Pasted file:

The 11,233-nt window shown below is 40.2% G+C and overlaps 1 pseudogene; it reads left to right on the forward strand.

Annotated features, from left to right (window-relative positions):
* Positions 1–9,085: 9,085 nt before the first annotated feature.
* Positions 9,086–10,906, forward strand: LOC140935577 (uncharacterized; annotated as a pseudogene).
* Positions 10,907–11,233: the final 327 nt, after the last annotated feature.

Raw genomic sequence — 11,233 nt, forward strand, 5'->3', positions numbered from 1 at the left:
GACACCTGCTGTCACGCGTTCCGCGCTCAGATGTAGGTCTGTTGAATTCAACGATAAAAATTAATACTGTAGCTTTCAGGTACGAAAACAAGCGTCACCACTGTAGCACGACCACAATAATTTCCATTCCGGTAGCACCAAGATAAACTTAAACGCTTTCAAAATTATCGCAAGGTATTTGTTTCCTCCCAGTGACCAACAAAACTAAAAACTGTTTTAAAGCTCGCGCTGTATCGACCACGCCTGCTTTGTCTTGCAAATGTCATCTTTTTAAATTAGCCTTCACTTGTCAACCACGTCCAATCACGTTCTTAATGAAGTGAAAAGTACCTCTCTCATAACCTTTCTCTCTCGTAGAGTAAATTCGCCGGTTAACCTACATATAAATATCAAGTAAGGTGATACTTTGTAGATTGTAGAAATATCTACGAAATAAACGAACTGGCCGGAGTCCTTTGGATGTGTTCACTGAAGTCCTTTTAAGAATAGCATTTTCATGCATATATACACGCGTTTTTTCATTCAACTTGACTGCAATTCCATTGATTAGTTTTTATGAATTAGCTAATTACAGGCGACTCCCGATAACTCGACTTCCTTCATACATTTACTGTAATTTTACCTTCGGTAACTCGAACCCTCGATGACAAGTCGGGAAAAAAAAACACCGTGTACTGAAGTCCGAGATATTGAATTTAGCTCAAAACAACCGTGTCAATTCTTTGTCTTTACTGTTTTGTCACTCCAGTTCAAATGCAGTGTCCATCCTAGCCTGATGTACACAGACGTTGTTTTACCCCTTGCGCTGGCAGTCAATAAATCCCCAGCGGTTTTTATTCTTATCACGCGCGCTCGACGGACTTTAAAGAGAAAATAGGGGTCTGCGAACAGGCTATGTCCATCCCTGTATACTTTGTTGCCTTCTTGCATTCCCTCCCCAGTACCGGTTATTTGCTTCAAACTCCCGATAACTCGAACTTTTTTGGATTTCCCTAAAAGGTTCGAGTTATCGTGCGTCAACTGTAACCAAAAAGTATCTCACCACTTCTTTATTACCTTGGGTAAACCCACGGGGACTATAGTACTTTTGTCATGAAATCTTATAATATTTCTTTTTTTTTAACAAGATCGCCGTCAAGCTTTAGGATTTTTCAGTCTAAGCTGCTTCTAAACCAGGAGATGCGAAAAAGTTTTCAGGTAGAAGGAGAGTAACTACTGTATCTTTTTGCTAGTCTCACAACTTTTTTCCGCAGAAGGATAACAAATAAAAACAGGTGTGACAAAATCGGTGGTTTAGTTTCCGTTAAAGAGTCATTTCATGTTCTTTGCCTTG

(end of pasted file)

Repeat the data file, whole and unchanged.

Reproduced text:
The 11,233-nt window shown below is 40.2% G+C and overlaps 1 pseudogene; it reads left to right on the forward strand.

Annotated features, from left to right (window-relative positions):
* Positions 1–9,085: 9,085 nt before the first annotated feature.
* Positions 9,086–10,906, forward strand: LOC140935577 (uncharacterized; annotated as a pseudogene).
* Positions 10,907–11,233: the final 327 nt, after the last annotated feature.

Raw genomic sequence — 11,233 nt, forward strand, 5'->3', positions numbered from 1 at the left:
GACACCTGCTGTCACGCGTTCCGCGCTCAGATGTAGGTCTGTTGAATTCAACGATAAAAATTAATACTGTAGCTTTCAGGTACGAAAACAAGCGTCACCACTGTAGCACGACCACAATAATTTCCATTCCGGTAGCACCAAGATAAACTTAAACGCTTTCAAAATTATCGCAAGGTATTTGTTTCCTCCCAGTGACCAACAAAACTAAAAACTGTTTTAAAGCTCGCGCTGTATCGACCACGCCTGCTTTGTCTTGCAAATGTCATCTTTTTAAATTAGCCTTCACTTGTCAACCACGTCCAATCACGTTCTTAATGAAGTGAAAAGTACCTCTCTCATAACCTTTCTCTCTCGTAGAGTAAATTCGCCGGTTAACCTACATATAAATATCAAGTAAGGTGATACTTTGTAGATTGTAGAAATATCTACGAAATAAACGAACTGGCCGGAGTCCTTTGGATGTGTTCACTGAAGTCCTTTTAAGAATAGCATTTTCATGCATATATACACGCGTTTTTTCATTCAACTTGACTGCAATTCCATTGATTAGTTTTTATGAATTAGCTAATTACAGGCGACTCCCGATAACTCGACTTCCTTCATACATTTACTGTAATTTTACCTTCGGTAACTCGAACCCTCGATGACAAGTCGGGAAAAAAAAACACCGTGTACTGAAGTCCGAGATATTGAATTTAGCTCAAAACAACCGTGTCAATTCTTTGTCTTTACTGTTTTGTCACTCCAGTTCAAATGCAGTGTCCATCCTAGCCTGATGTACACAGACGTTGTTTTACCCCTTGCGCTGGCAGTCAATAAATCCCCAGCGGTTTTTATTCTTATCACGCGCGCTCGACGGACTTTAAAGAGAAAATAGGGGTCTGCGAACAGGCTATGTCCATCCCTGTATACTTTGTTGCCTTCTTGCATTCCCTCCCCAGTACCGGTTATTTGCTTCAAACTCCCGATAACTCGAACTTTTTTGGATTTCCCTAAAAGGTTCGAGTTATCGTGCGTCAACTGTAACCAAAAAGTATCTCACCACTTCTTTATTACCTTGGGTAAACCCACGGGGACTATAGTACTTTTGTCATGAAATCTTATAATATTTCTTTTTTTTTAACAAGATCGCCGTCAAGCTTTAGGATTTTTCAGTCTAAGCTGCTTCTAAACCAGGAGATGCGAAAAAGTTTTCAGGTAGAAGGAGAGTAACTACTGTATCTTTTTGCTAGTCTCACAACTTTTTTCCGCAGAAGGATAACAAATAAAAACAGGTGTGACAAAATCGGTGGTTTAGTTTCCGTTAAAGAGTCATTTCATGTTCTTTGCCTTG